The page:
Antarctica’s ice sheet is melting at a rapidly increasing rate, now pouring more than 200 billion tons of ice into the ocean annually and raising sea levels a half-millimeter every year, a team of 80 scientists reported Wednesday.
The melt rate has tripled in the past decade, the study concluded. If the acceleration continues, some of scientists’ worst fears about rising oceans could be realized, leaving low-lying cities and communities with less time to prepare than they had hoped.
The result also reinforces that nations have a short window — perhaps no more than a decade — to cut greenhouse-gas emissions if they hope to avert some of the worst consequences of climate change.
This is not going to happen. You know it, and I know it. Unless there’s some technological magic bullet, we aren’t going to grind national economies to a halt for something as abstract as preventing the deaths of billions. (I’m only being slightly sarcastic here.)
The continent is now melting so fast, scientists say, that it will contribute six inches (15 centimeters) to sea-level rise by 2100. That is at the upper end of what the Intergovernmental Panel on Climate Change has estimated Antarctica alone could contribute to sea level rise this century.
“Around Brooklyn you get flooding once a year or so, but if you raise sea level by 15 centimeters then that’s going to happen 20 times a year,” said Andrew Shepherd, a professor of earth observation at the University of Leeds and the lead author of the study.
If that ice sheet [Antarctica] were to disintegrate, it could raise the level of the sea by more than 160 feet — a potential apocalypse, depending on exactly how fast it happened. Recent research suggests that if society burns all the fossil fuels known to exist, the collapse of the ice sheet will become inevitable.
Improbable as such a large rise might sound, something similar may have already happened, and recently enough that it is still lodged in collective memory.
In the 19th century, ethnographers realized that virtually every old civilization had some kind of flood myth in its literature.
In the Epic of Gilgamesh, waters so overwhelm the mortals that the gods grow frightened, too. In India’s version, Lord Vishnu warns a man to take refuge in a boat, carrying seeds. In the Bible, God orders Noah to carry two of every living creature on his ark.
“I don’t think the biblical deluge is just a fairy tale,” said Terence J. Hughes, a retired University of Maine glaciologist living in South Dakota. “I think some kind of major flood happened all over the world, and it left an indelible imprint on the collective memory of mankind that got preserved in these stories.”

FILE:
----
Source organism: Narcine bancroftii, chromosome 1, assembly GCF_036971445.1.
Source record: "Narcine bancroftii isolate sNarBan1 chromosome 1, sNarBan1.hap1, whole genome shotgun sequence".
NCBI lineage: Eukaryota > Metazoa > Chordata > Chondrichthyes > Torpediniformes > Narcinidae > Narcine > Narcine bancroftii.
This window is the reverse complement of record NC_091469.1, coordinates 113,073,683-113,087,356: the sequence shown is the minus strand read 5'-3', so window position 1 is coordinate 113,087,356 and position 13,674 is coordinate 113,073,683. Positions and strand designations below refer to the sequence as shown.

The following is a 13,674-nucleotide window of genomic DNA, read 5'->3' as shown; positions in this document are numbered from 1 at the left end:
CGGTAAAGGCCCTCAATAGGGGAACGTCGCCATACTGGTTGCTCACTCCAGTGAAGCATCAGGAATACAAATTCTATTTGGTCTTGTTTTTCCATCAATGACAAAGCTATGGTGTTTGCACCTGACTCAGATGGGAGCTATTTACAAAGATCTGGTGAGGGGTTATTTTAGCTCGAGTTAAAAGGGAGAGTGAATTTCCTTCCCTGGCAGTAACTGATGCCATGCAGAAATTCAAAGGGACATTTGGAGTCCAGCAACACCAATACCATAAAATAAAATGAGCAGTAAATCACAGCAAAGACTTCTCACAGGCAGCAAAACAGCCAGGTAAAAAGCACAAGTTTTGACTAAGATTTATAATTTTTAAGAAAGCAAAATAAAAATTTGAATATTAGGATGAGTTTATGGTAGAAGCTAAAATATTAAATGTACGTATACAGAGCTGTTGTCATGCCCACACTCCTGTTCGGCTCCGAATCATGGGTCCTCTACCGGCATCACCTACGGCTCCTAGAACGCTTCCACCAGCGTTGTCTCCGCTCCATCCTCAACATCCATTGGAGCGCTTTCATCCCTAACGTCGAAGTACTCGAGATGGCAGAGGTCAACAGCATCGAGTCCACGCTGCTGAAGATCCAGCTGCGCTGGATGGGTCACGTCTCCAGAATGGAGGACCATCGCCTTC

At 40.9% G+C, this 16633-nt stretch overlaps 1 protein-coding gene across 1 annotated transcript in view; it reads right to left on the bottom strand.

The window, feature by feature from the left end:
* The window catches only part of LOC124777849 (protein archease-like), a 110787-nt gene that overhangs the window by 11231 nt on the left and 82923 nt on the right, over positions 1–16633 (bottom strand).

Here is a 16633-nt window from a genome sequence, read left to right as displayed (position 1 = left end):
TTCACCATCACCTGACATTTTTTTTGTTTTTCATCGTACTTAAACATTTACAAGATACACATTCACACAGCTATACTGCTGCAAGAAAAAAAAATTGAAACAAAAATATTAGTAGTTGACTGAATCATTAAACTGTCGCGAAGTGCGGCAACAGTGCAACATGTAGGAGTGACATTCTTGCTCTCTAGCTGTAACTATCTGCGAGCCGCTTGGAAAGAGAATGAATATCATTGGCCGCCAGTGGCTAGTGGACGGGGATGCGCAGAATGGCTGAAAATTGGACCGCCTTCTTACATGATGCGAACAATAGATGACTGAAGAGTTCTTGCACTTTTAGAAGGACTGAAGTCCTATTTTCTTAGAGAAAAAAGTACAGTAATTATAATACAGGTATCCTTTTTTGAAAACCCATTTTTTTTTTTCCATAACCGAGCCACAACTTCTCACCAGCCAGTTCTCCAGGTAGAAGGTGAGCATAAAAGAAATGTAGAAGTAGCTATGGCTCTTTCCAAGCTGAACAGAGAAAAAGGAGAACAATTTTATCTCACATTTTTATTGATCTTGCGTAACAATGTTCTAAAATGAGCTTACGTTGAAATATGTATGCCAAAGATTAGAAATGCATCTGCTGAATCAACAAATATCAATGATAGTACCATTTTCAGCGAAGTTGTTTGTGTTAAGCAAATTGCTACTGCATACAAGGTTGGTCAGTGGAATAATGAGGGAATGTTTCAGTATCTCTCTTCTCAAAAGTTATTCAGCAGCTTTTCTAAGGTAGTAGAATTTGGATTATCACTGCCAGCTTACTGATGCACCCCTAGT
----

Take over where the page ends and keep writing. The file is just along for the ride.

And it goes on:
That flooding would have occurred at the end of the last ice age.
Beginning perhaps 25,000 years ago, after the orbit shifted again, the ice sheets began to melt and the sea level began to rise. Over several thousand years, coastlines receded inland by as much as a hundred miles.
Human civilization did not yet exist, but early societies of hunters and gatherers lived along most of the world’s shorelines, and they would have watched the inundation claim their lands.
That’s a fascinating thought: that flood myths are the ways aboriginal human communities kept alive memory of a global catastrophe.
As readers of The Benedict Option know, I used the Great Flood of the Bible as a metaphor for what’s going on now in terms of religion, culture, and civilization. We are living through an inundation the likes of which the West has not seen since Rome’s collapse. The Marxist sociologist Zygmunt Bauman called it “liquid modernity.” Here’s what Wikipedia says about the concept:
Zygmunt Bauman, who introduced the idea of liquid modernity, wrote that its characteristics are about the individual, namely increasing feelings of uncertainty and the privatization of ambivalence. It is a kind of chaotic continuation of modernity, where a person can shift from one social position to another in a fluid manner. Nomadism becomes a general trait of the ‘liquid modern’ man as he flows through his own life like a tourist, changing places, jobs, spouses, values and sometimes more—such as political or sexual orientation—excluding himself from traditional networks of support, while also freeing himself from the restrictions or requirements those networks impose.
Bauman stressed the new burden of responsibility that fluid modernism placed on the individual—traditional patterns would be replaced by self-chosen ones. Entry into the globalized society was open to anyone with their own stance and the ability to fund it, in a similar way as was the reception of travellers at the old-fashioned caravanserai. The result is a normative mindset with emphasis on shifting rather than on staying—on provisional in lieu of permanent (or ‘solid’) commitment—which (the new style) can lead a person astray towards a prison of their own existential creation.
The rate of change in late modernity (our time) has sped up so quickly that all that is solid melts, and the water covers and obscures our familiar landscape.
It is interesting to contemplate the fact that the same thing that is causing the glaciers to melt and the inundation of low-lying areas — industrial, technological, and economic progress — is an intrinsic part of the same phenomenon that is dissolving religions, families, politics, and so forth.
And yet, there are so many people who have erected mental dikes against reality, believing somehow that by sheer power of will, they can turn back the rising tide! This, instead of learning how to adapt by building arks (I’m speaking metaphorically) capable of riding out the Great Flood — the literal one, and the symbolic one.